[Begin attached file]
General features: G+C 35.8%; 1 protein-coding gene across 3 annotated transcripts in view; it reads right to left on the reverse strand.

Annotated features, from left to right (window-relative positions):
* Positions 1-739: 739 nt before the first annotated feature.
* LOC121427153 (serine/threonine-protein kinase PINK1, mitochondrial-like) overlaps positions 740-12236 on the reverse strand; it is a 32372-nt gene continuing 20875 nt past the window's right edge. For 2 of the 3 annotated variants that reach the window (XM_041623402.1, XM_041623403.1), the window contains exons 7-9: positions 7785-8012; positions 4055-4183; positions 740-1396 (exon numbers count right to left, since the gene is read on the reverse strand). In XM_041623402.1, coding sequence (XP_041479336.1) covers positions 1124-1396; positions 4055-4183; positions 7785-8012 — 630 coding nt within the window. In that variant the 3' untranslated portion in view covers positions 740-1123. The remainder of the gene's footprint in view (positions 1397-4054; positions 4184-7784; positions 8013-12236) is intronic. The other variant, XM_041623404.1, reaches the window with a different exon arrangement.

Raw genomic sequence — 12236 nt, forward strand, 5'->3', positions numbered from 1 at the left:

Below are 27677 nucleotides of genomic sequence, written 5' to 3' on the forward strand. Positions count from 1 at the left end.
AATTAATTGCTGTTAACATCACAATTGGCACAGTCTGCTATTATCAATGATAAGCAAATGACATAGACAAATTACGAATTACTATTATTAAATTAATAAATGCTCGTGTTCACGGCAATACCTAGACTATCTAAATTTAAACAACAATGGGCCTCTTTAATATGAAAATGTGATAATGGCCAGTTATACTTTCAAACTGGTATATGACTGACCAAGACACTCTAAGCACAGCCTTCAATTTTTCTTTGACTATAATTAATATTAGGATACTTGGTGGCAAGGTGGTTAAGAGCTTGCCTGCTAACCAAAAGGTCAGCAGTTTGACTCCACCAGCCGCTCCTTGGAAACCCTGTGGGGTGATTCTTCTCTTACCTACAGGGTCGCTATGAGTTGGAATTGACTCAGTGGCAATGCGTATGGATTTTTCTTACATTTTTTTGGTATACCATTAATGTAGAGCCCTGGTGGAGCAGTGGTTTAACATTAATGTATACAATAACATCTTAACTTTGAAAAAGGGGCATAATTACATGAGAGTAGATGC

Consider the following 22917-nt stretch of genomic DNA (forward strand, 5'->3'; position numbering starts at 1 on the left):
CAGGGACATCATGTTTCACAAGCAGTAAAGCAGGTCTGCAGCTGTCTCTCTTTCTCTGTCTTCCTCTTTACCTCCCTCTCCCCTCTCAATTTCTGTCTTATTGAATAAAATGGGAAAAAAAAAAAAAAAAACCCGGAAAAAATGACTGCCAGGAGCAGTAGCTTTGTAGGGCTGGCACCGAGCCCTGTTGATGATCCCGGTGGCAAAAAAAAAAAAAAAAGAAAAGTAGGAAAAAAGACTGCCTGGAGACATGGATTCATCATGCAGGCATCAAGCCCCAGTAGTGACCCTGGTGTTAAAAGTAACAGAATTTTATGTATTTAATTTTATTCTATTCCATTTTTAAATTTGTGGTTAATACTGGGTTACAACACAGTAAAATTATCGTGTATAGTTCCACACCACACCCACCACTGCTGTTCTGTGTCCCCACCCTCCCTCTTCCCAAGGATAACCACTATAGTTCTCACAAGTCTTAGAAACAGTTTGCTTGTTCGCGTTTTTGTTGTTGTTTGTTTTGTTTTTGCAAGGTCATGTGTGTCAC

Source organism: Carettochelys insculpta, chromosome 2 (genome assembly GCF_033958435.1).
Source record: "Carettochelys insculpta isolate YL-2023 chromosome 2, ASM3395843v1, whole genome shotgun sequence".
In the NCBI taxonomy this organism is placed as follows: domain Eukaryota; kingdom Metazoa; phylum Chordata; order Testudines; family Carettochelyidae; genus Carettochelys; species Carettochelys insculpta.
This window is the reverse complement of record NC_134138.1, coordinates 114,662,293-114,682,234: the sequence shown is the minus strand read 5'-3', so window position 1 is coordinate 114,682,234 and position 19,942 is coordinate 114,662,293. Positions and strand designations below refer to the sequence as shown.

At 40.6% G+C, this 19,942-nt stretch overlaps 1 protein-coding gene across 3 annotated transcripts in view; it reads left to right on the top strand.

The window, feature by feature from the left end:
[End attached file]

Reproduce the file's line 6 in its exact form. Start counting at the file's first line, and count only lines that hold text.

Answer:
Below are 27677 nucleotides of genomic sequence, written 5' to 3' on the forward strand. Positions count from 1 at the left end.